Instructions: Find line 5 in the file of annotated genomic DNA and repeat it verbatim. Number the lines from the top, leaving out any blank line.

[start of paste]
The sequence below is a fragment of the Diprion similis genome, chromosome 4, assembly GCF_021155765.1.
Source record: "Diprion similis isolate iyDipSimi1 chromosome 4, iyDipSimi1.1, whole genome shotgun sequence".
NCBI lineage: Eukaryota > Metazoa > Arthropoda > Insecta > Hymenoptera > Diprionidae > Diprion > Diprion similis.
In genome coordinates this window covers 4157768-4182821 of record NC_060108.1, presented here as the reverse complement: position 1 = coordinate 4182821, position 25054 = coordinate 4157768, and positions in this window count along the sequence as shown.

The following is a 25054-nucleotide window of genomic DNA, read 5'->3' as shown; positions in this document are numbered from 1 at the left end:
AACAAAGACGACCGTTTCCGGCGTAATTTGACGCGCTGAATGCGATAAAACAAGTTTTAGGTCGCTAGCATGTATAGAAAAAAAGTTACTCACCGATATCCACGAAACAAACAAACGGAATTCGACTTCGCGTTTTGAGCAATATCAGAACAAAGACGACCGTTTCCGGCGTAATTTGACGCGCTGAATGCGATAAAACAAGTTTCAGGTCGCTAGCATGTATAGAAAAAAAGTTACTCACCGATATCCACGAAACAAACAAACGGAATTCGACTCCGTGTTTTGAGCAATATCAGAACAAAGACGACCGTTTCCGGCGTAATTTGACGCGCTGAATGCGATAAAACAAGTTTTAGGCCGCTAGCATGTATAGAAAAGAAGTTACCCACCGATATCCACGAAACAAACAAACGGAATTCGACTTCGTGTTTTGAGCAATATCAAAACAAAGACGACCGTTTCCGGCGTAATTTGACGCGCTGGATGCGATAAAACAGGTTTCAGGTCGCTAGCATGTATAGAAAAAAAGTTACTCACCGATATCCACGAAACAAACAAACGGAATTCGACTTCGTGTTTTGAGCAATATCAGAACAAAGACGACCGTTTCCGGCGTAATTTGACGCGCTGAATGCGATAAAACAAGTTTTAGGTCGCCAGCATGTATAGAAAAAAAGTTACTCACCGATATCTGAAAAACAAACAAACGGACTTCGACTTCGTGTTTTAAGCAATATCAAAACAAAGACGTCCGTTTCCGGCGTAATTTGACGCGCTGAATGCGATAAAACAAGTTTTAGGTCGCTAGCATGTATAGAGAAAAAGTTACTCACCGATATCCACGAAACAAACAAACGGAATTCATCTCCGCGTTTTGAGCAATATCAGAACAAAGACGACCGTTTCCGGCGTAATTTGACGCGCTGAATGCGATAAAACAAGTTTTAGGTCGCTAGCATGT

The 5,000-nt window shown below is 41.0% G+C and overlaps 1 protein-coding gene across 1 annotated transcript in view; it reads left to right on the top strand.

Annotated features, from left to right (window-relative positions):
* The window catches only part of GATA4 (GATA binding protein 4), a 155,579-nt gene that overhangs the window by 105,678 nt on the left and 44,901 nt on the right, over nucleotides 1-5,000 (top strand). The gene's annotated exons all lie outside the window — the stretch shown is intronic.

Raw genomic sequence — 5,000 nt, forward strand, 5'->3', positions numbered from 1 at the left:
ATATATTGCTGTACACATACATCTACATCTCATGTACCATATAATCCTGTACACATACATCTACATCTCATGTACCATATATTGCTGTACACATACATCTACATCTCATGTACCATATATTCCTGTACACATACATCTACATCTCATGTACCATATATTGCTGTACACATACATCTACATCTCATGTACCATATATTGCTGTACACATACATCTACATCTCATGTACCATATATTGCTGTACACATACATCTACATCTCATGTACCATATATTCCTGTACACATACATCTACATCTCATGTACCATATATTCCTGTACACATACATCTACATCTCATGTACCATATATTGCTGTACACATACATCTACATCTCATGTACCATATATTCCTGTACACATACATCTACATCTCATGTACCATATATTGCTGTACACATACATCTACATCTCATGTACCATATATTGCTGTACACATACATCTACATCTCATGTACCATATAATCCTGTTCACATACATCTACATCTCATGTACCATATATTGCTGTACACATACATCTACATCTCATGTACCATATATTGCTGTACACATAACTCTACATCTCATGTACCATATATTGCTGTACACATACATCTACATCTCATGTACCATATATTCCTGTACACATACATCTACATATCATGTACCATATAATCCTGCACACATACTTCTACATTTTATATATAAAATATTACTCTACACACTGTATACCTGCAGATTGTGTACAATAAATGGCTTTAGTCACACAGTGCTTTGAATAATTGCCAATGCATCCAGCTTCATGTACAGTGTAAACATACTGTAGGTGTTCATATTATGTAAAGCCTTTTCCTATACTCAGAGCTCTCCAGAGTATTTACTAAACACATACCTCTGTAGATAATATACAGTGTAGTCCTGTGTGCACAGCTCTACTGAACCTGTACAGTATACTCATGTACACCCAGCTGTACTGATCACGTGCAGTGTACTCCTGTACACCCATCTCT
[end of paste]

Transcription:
The following is a 25054-nucleotide window of genomic DNA, read 5'->3' as shown; positions in this document are numbered from 1 at the left end: